Published: 15 August 2013 at 15:23
Anglia Ruskin experts want introduction of new treatment model for DCIS patients
Breast cancer specialists at Anglia Ruskin University are proposing the introduction of a new model to provide safer treatment for patients with ductal carcinoma in situ (DCIS), the most common form of non-invasive breast cancer.
Writing in the latest edition of The Lancet Oncology journal, Professor John Benson and Professor Gordon Wishart state that therapies such as radiotherapy and tamoxifen, which can impair quality of life and increase health-care costs, are not necessary for all patients.
DCIS is an early form of breast cancer which is commonly detected by screening programmes and is not life-threatening. The surgeons believe that recent research into molecular markers can be used to develop a model to identify the low risk cases that may avoid harmful treatment and high risk cases where therapy can be maximised.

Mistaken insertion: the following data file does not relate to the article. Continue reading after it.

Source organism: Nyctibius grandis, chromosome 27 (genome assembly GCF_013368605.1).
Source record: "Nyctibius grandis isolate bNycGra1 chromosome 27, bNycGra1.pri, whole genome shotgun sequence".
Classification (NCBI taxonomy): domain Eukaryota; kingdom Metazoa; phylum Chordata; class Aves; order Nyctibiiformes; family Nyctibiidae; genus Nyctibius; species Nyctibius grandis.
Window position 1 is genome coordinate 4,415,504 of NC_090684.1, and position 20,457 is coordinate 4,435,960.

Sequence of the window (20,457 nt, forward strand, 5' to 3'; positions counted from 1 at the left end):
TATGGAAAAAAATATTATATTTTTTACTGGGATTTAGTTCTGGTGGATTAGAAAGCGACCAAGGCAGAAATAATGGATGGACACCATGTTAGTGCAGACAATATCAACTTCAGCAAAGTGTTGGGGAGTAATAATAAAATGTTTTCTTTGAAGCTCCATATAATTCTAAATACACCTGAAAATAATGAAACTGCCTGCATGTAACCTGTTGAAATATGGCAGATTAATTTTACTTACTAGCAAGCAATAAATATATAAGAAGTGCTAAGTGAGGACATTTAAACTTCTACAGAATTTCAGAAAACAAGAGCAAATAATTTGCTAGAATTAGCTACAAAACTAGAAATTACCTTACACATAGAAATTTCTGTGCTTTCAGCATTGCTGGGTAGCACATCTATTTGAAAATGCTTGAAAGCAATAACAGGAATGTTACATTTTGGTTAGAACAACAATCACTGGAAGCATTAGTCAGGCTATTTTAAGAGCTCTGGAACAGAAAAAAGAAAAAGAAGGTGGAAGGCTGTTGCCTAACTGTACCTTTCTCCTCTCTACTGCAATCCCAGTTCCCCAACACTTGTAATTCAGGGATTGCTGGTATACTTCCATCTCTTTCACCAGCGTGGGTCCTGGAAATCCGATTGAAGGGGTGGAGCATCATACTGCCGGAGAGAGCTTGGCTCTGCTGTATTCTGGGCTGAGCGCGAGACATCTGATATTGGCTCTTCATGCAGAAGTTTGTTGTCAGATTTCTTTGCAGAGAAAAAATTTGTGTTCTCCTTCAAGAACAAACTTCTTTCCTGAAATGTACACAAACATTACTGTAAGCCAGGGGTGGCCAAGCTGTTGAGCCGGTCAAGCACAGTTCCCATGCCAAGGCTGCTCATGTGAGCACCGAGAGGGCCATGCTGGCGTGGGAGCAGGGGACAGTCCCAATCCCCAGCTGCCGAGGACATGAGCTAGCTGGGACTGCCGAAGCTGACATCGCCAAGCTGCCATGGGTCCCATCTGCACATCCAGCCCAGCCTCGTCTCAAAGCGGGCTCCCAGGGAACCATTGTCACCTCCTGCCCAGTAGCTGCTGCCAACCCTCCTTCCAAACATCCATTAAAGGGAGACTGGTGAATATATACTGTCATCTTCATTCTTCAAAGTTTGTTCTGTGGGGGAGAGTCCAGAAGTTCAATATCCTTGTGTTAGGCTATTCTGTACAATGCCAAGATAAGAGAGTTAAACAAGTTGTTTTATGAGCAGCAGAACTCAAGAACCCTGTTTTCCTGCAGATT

Over the past 30 years, clinicians have benefited from the use of predictive models to treat early invasive breast cancer, which incorporate not only tumour size, grade, and lymph node status, but also variables such as age and molecular markers such as the oestrogen and HER2 receptor. Professor Benson and Professor Wishart say that a similar approach would help with decision-making for DCIS patients after initial breast-conserving surgery (lumpectomy).
The most contentious issue surrounds radiotherapy and whether all patients undergoing breast-conserving surgery should receive it. The authors believe that if toxic effects of radiotherapy exceed any oncological gains amongst DCIS patients, it is likely to lead to a higher all-cause mortality rate.
Gordon Wishart, Professor of Cancer Surgery at Anglia Ruskin, said: